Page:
Studying Seabirds on St. Lazaria Island, photo by Nora Rojek, USFWS

We study marine birds, watching for changes in the marine environment that signal conservation problems.

  Defining "Normal" with Long-Term, Time-series Data

Our monitoring program provides long-term, time-series data. When the data reveal biologically-significant changes, scientists can test hypotheses about the causes of those changes. This long-term monitoring program is an integral part of the management of the Alaska Maritime Refuge. The information it provides is used to define "normal" variability in demographic parameters and identify patterns that fall outside norms, thereby signaling conservation issues

Strategy for Data Collection
The strategy for colony monitoring includes estimating timing of nesting events, reproductive success, population trends, and prey used by representative species of various foraging guilds (e.g., murres are offshore diving fish-feeders, kittiwakes are offshore surface-feeding fish-feeders, auklets are diving plankton-feeders, etc.) at geographically dispersed breeding sites along the entire coastline of Alaska.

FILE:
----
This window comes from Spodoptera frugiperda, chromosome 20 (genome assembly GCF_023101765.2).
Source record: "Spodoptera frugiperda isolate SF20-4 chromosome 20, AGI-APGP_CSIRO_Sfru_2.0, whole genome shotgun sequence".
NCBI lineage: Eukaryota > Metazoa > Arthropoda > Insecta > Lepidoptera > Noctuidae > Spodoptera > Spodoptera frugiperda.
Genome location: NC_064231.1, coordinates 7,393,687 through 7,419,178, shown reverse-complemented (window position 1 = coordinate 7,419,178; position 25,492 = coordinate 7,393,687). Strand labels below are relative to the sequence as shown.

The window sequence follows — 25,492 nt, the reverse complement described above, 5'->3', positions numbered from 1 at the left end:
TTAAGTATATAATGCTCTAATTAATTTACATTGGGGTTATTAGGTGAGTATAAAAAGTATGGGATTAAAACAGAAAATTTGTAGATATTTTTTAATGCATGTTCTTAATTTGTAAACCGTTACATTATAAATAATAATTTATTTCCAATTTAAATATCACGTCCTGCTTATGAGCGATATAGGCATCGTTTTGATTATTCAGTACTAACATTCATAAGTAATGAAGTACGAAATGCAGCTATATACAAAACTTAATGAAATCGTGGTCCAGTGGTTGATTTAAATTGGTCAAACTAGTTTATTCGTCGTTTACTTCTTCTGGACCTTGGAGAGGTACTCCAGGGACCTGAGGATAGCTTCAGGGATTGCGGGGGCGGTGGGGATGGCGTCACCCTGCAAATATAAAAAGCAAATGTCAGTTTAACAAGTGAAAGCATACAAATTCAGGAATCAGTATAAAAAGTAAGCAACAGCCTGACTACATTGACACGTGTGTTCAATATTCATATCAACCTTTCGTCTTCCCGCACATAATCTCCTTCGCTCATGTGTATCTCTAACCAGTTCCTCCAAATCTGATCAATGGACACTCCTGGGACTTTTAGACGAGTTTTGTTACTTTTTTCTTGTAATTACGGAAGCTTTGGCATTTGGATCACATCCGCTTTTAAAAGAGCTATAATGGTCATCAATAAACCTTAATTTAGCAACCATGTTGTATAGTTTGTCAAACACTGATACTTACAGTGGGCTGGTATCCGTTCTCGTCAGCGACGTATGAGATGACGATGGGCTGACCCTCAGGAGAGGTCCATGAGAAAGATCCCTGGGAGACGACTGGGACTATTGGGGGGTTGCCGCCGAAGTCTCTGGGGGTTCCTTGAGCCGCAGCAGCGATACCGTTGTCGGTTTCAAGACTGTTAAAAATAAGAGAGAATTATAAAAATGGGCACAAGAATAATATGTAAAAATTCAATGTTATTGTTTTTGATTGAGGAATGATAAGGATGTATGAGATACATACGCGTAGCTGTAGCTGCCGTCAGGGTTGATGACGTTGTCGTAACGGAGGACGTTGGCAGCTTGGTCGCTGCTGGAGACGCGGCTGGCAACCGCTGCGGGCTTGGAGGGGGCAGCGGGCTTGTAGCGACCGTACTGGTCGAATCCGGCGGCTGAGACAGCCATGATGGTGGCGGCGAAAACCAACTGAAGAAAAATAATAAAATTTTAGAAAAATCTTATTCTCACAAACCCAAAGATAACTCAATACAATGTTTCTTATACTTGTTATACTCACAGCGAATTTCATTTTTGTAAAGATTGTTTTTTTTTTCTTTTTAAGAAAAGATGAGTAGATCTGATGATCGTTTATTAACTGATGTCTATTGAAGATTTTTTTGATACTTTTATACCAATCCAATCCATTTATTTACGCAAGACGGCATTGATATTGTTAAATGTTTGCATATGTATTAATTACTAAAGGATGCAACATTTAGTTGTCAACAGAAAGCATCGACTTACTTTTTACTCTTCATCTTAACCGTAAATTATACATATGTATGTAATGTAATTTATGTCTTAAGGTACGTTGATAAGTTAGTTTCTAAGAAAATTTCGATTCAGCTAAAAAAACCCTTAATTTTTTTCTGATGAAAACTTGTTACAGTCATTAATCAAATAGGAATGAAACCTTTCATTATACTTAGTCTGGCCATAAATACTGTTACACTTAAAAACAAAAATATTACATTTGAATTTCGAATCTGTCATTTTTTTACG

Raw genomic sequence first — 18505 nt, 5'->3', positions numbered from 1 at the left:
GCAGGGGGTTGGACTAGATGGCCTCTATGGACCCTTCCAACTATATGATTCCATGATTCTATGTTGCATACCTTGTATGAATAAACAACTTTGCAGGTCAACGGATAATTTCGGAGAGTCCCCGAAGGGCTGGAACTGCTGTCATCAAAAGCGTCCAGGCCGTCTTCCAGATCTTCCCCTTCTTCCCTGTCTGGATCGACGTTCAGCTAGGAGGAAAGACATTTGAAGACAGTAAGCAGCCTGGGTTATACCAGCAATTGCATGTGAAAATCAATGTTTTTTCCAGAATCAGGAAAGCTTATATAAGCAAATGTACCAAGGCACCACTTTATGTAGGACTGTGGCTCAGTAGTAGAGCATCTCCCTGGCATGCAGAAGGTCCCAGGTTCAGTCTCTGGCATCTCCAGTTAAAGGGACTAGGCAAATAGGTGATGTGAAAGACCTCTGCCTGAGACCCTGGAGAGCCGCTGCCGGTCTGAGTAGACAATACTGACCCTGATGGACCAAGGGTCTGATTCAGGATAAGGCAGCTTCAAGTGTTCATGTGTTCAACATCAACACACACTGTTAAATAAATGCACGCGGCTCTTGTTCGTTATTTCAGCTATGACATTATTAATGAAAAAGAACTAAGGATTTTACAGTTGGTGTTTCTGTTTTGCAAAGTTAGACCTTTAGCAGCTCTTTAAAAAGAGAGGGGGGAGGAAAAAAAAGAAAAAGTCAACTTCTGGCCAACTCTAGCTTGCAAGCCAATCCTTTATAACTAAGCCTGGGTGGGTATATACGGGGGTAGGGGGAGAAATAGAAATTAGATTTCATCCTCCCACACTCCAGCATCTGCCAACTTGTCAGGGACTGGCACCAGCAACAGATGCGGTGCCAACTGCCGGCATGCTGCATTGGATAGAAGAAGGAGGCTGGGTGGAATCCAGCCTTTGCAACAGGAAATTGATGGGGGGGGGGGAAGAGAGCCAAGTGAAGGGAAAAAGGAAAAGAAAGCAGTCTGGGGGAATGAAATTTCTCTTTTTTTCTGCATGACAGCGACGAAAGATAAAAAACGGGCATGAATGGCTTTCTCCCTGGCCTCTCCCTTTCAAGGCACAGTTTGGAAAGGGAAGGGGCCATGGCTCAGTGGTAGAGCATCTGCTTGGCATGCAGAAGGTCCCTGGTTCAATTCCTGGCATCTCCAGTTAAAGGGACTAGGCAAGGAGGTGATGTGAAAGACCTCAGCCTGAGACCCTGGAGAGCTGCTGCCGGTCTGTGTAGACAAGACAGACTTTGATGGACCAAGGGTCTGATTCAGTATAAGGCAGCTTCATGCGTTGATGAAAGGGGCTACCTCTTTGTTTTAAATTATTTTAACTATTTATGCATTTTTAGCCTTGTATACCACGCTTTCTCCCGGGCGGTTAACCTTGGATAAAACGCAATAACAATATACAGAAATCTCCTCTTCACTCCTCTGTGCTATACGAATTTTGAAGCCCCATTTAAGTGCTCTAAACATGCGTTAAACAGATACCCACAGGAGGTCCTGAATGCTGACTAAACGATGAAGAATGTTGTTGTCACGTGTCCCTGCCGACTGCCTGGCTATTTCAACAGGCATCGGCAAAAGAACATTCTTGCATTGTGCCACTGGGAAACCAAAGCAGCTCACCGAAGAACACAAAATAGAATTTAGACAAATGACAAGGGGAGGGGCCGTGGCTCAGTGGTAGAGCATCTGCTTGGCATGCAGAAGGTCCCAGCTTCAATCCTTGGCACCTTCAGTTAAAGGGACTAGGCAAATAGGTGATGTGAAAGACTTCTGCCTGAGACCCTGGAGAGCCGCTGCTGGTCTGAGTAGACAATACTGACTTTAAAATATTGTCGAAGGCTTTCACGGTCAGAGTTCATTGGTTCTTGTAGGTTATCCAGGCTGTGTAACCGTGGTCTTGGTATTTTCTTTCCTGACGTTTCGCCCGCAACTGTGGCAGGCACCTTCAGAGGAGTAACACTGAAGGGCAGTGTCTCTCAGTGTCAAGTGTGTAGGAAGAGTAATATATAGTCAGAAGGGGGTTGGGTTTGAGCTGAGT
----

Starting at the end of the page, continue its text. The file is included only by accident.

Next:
Monitoring Sites
A total of 10 sites on Alaska Maritime Refuge located roughly 300 to 500 km apart, are scheduled for annual surveys, and at least some data is available from all of these in most years. In addition, colonies near the annual sites are identified for less frequent surveys to "calibrate" the information gathered at the annual sites. Data provided from other research projects (e.g., those associated with evaluating the impacts of oil spills on marine birds) also supplement the monitoring database.

Annual Monitoring Field Stations
(from north to south around the coast)

  • Cape Lisburne
  • St. Paul
  • St. George
  • Buldir
  • Kasatochi - No annual monitoring since the volcanic eruption of 2008. 
  • Aiktak
  • Chowiet
  • E. Amatuli
  • St. Lazaria




Examples of Target Species for Seabird Monitoring

 Feeding Method      DietFeed NearshoreFeed Offshore
 Plankton-eating                Fork-tailed storm-petrel             Leach’s storm-petrel
 Plankton-eatingWhiskered aukletsLeast auklets